Writing is like another reality for you. Have you ever felt that your life is meaningless… or not the way you wanted it to be? That there are a lot of things you wish you’ve had or known, a lot of things you would want to be? You start to daydream, and soon, you wish to put your ideal life on paper. I (partly) write because my dreams come true by writing them. I also noticed this… that when I am very happy with my life, I tend to neglect my writing, and start doing more practical things, like going outside with my friends, going in a club and having fun etc. Writing is like playing a RPG. It’s like an alternate reality. PS: This also includes writing a story in which the people you hate are the victims (hence the picture), or in which your crush becomes your boyfriend (if you are a teenager writing YA).

So, why do you write? Because I am sure you do… :)

I’ve just had an American Literature exam, and my head is full of Emerson, Poe, Irving, Henry James and so on and so forth. But what I really found interesting is Howell’s and Poe’s theories of writing.

I’ll start with Howells and his “Novel-Writing and Novel-Reading”. I found a good outline of his ideas here: http://www3.dbu.edu/mitchell/howellsr.htm

  • “A true, life-like representation of reality is beautiful and cannot corrupt; the imagination can only work with the stuff of experience. Ugliness, by contrast, is what is false and unreal.” Clearly, he was influenced by the ideas of the Transcendentalist writers. I’d rather see it as “the aesthetics of ugliness”, but surely this is not what Howell thought at all.
  • “Like actors who love to take ‘note [of] how the thing is done.  We forget the shop [...] but the shop does not forget us’. Authors are essentially performers and makers of a craft.” This is what Poe thought. too. I completely agree. In writing, unlike in any other form of art, imagination is less important. The writer is less of a creator, and more of a crafter.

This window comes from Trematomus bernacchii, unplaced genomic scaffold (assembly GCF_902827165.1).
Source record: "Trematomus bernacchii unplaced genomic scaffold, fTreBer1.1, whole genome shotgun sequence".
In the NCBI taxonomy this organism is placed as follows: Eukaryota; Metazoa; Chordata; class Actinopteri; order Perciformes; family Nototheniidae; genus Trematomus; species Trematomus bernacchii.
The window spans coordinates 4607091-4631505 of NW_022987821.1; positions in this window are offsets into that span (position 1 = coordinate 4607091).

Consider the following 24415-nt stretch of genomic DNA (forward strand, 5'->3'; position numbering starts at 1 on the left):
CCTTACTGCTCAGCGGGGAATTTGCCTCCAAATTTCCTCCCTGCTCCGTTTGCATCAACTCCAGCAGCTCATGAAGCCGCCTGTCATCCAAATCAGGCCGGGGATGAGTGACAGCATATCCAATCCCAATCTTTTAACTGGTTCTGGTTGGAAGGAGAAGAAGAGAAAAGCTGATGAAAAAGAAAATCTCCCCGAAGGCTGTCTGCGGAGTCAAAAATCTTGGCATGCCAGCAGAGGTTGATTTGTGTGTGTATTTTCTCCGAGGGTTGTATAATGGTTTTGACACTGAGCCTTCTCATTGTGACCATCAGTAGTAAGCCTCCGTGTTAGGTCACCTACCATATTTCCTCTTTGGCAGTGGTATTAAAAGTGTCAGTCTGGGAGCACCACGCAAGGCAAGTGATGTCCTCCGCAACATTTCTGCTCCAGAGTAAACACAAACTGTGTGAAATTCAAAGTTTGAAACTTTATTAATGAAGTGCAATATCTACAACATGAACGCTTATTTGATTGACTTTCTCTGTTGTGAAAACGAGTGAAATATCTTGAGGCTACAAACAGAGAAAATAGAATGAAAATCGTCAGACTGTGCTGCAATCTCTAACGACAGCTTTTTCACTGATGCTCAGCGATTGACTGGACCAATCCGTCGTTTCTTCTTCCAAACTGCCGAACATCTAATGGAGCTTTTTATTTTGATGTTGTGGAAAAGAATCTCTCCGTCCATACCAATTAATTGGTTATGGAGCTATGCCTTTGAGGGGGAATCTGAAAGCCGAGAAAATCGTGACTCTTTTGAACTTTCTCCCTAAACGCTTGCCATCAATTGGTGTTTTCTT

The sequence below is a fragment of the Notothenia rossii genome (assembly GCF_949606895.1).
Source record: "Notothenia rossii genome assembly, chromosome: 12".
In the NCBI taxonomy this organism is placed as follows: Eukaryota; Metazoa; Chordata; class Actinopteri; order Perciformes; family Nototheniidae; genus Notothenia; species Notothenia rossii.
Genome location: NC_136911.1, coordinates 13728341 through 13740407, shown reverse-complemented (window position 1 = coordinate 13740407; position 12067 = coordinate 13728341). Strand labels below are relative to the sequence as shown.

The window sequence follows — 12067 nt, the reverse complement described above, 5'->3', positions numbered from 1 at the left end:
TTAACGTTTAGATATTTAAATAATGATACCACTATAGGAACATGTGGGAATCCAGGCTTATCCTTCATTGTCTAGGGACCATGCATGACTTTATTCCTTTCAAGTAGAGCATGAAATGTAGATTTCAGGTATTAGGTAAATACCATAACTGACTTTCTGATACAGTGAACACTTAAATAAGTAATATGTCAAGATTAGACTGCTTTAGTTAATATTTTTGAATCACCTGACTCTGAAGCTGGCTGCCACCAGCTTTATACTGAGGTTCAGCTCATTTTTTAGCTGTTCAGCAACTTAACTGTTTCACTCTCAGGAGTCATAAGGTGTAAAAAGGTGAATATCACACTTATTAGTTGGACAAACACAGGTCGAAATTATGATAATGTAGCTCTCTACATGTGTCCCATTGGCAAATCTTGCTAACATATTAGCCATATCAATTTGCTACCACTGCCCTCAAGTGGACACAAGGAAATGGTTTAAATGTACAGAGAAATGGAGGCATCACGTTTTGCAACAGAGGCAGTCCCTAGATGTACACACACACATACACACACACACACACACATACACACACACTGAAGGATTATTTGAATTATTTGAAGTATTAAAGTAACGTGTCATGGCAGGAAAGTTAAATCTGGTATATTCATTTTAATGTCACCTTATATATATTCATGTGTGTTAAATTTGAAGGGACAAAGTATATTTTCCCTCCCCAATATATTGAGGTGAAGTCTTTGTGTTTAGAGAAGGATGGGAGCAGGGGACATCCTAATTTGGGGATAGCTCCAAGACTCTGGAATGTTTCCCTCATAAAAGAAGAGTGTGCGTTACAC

• “Women read for the psycho-ethical referent of characters and stories.” Now that’s a a bit of a prejudice, isn’t it? I can’t decide if it applies to me, but since my favourite books have this psycho-ethical referent in them… yeah, I guess that’s right. Though I can’t prove in any way if men read for the same reason, so it remains an open question.
  • Fiction presently takes three broad approaches to representation: novel (characters are real, incidents grow out of characters) — what I would call a realist novel, in which every character has a flaw, and that is what triggers the action, romance (characters are types, they represent an ideal, and there are a lot of allegories) — I’d add gothic novels here and maybe even some fantasy novels and fairytales, and romantic novel (characters, who are real types, they don’t represent an ideal, and their behaviour is arbitrary) – this is where I would add my novel and almost all of the historical romances written nowadays, and well, almost all contemporary fiction.

The same website I listed above comes with a set of questions to consider; I’ve only answered a few:

  1. What separates a “type” in fiction from a “character”?  How do we ascertain “realistic” motives? A type is less likely to be found in real life. Examples of types are Frankestein, Faust, and they are animated by one idea which is an ideal for them. The action usually takes place under fantasy-like circumstanes, in mythical places and mythical times. Mr. Rochester, for example, is a character, not a type, he is not guided by any ideal, is real, has a variety of facets. Thus, the characters are also more “real”, more “humane”, and have a variety of personality traits and flaws.